If Austin’s seemed smarter of late, it might be because two of our dearest residents have spent the past two weeks dominating Jeopardy! and all the highly intellectual trivia masterminds who come with it.
The two residents are named Jared Hall and Neal Pollack – yes, that Neal Pollack – and together, they’ve turned in one of the greatest one-two question-and-answer punches in any city’s illustrious history: Over a 10-day span, the two combined won nine total episodes.
Hall, a 24-year-old researcher at the University of Texas who earned his Master’s degree from the LBJ School of Public Affairs in May, was the first of the two to emerge from the Jeopardy! Thunderdome victorious, winning six times over two seasons (he taped two episodes in April before coming back for his final five, which included a loss, in July). A Cedar Rapids, Iowa, financial analyst named Matt Volk dethroned Hall during that seventh try, but Pollack came in and reclaimed the crown for our fair city one day later, coming from more than $8,000 down to win $26,000, besting Volk ($25,000) and also-ran Loni Geerling ($24,000).
Pollack, who many will recognize as that mildly erratic author and part-time punk god whose books journey into the satirical and often come out a little demented on the other end, described his three victories as “a big mess,” yet still managed to walk away from the show Friday afternoon with $60,798 in hand. Hall, meanwhile, executed a much more traditional path toward victory, achieving a “Lock Win” (meaning he had more than double any contestant’s earnings by the end of Double Jeopardy) in three of his six victories. By Sept. 20, when Volk knocked him out, he’d already earned $181,001, placing him ninth on the all-time earnings list of Jeopardy! contestants.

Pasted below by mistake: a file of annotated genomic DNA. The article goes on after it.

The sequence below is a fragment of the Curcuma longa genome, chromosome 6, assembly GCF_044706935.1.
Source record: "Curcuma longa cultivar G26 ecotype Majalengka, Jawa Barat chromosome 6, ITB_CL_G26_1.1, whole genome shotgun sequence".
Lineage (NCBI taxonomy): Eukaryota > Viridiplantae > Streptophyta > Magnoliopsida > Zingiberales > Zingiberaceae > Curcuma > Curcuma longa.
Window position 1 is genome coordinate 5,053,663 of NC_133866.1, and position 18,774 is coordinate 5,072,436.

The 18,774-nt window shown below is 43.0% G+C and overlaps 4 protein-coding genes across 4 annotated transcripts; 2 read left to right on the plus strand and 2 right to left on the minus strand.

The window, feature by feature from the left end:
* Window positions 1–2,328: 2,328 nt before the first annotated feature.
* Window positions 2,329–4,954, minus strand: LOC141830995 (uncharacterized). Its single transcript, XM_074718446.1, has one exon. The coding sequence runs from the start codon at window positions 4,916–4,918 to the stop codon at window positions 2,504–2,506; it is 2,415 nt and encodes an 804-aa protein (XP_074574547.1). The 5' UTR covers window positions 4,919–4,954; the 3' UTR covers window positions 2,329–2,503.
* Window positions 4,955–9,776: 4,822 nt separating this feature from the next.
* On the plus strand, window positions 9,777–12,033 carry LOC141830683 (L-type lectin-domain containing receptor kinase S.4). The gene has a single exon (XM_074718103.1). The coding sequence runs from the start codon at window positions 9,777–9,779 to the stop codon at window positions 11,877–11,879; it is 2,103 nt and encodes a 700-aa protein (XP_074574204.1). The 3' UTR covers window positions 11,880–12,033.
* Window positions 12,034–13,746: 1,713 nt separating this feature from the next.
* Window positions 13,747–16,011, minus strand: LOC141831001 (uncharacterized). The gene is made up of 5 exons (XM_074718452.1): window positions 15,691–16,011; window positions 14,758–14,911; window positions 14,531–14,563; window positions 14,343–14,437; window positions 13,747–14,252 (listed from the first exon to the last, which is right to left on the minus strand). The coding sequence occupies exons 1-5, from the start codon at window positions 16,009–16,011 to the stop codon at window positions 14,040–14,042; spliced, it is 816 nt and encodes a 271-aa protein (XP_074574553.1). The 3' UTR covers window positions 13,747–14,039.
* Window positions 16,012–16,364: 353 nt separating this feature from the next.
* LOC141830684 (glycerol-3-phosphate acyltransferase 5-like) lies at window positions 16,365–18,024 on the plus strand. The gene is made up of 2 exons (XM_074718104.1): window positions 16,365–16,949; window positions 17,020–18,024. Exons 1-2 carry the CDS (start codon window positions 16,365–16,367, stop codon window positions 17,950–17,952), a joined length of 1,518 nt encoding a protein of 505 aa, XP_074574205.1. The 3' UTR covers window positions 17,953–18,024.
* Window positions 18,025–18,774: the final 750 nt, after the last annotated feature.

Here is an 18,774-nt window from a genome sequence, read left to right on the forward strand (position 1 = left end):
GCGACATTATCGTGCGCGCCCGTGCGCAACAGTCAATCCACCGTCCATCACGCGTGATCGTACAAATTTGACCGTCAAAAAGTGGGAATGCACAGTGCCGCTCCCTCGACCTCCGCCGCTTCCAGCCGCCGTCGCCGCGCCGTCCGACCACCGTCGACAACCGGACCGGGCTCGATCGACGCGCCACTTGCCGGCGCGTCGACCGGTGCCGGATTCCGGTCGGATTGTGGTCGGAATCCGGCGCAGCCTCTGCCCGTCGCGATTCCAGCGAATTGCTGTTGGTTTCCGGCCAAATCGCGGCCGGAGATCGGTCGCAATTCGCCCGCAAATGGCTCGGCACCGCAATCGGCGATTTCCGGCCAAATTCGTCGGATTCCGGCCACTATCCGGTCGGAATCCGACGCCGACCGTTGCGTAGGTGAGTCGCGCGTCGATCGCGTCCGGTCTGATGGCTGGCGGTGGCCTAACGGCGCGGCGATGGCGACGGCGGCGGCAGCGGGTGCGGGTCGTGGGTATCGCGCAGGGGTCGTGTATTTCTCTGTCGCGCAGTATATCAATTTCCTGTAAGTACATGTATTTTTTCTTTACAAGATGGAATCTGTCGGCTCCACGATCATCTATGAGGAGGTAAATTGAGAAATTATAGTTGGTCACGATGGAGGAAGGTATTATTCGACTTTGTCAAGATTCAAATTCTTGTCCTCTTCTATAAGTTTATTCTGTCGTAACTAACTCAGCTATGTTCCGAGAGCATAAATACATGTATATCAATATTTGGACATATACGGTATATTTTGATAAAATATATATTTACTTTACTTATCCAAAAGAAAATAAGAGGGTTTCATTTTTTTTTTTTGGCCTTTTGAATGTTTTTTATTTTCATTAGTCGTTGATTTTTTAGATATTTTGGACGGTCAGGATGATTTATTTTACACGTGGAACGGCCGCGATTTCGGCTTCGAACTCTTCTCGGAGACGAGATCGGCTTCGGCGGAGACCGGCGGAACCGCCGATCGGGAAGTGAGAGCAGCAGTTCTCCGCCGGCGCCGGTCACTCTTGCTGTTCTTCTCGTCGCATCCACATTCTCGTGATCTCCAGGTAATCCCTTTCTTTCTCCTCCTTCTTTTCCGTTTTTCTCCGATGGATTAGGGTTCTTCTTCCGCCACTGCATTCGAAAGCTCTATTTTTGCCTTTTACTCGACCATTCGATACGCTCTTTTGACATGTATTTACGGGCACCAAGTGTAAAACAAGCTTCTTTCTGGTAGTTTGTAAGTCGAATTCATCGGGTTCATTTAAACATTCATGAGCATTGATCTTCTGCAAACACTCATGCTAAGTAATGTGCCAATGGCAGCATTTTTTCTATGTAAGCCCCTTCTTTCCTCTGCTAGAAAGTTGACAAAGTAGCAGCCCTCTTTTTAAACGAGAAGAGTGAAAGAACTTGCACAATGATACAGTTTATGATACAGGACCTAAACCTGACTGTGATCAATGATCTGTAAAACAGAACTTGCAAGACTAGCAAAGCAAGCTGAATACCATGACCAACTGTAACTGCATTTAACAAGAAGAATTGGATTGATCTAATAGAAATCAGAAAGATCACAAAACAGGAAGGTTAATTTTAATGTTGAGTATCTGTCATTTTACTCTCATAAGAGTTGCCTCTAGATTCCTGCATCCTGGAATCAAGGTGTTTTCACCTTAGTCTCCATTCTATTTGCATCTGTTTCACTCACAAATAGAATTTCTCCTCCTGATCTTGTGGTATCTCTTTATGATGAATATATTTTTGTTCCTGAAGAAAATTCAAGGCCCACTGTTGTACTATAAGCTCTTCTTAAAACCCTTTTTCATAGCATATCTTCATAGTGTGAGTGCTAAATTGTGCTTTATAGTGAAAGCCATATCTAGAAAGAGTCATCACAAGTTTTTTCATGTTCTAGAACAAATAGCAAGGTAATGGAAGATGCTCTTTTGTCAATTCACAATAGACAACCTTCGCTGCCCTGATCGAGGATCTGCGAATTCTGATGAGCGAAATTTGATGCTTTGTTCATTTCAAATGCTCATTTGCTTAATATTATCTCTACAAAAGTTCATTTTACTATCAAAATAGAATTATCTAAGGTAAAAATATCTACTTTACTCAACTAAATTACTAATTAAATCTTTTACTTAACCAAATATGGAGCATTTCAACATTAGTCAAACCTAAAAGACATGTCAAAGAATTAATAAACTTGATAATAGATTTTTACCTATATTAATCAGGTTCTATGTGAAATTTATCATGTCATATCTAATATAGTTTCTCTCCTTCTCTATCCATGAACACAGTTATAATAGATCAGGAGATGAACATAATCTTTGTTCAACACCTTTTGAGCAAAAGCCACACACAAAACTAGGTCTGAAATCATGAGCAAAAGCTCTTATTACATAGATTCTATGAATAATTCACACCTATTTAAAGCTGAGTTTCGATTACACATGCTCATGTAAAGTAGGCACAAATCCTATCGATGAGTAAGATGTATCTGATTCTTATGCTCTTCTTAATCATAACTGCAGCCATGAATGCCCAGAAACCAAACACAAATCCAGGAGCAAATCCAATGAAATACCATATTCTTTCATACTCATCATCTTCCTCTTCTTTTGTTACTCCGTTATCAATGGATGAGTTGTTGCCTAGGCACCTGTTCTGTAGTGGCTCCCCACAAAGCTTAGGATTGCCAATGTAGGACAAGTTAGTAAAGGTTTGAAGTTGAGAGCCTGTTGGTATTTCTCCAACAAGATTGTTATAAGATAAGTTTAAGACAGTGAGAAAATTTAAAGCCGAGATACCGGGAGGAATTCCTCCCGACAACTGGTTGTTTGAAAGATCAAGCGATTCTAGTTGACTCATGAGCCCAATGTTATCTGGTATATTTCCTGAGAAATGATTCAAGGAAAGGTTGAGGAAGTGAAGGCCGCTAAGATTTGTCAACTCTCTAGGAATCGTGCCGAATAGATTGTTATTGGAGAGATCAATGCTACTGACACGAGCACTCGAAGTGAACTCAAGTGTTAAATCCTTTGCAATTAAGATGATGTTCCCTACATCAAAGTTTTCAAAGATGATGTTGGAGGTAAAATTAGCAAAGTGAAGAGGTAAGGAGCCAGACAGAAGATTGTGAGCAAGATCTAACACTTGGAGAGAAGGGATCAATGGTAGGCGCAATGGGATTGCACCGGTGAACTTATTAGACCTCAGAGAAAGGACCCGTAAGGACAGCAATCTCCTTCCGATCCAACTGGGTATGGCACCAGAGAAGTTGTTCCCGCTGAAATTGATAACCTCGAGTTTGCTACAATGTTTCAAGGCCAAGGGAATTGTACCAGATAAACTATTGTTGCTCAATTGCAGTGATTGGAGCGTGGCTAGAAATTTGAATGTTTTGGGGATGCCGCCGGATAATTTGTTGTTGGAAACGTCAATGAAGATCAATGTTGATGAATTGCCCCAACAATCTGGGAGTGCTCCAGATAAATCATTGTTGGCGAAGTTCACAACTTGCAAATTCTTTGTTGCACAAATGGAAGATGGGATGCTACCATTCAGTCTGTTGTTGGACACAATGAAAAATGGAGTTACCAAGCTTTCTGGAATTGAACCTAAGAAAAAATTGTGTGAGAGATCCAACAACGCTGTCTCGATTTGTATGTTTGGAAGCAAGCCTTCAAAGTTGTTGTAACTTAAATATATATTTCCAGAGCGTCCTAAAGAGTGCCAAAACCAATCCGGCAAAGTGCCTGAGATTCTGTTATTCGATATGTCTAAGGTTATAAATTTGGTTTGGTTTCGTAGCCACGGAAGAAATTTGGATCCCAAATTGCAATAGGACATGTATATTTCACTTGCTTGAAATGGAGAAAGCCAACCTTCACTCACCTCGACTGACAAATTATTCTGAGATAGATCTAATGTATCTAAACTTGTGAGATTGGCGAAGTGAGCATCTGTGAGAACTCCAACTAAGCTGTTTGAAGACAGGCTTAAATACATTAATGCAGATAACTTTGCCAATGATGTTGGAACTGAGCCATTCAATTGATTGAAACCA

“Jared’s a cool customer,” Pollack noted Friday afternoon, a few hours before watching his Jeopardy! run go down in flames. “He wins without a lot of panic, whereas I’m flailing all around.
“I’m a melodramatic person, so my wins were melodramatic and nail-biting. I clawed my way back, and then I was down, and then I had to claw my way back again. You don’t watch me and think, ‘Oh, that guy’s got it.’ With Jared, you watch and you know: ‘That guy’s got it.’”
Hall will almost assuredly go on to compete in this year’s Tournament of Champions, which takes the top 13 competitors as well as the winners of the College Championship and Teachers Tournament, though he’s yet to get the confirmation call. Pollack’s technically eligible – you need to win three games in order to get into the pool – but he’s facing long odds, which is quite a big bummer. It’d be fun to see these two Austinites face off, flicking at their triggers and trying to form appropriate questions for the clues that Alex Trebek throws out.
“When his first two victories aired in June,” Pollack remembers, “I looked at my wife and said, ‘I may have to play that guy.’ She said, ‘Oh, you don’t want to play that guy.’ I could beat him in the right circumstances, but it would have been hard. Until the end of his run, he was really in control of the situation. At the same time, for me, it was really great to watch him work.
“I have an enormous respect for the way he plays the game. He’s definitely going to the Tournament of Champions, and he’s got a chance to win it. He won $180,000-something, and that’s one of the best totals of a non-Tournament player of all time – in the 30-year history of the game.”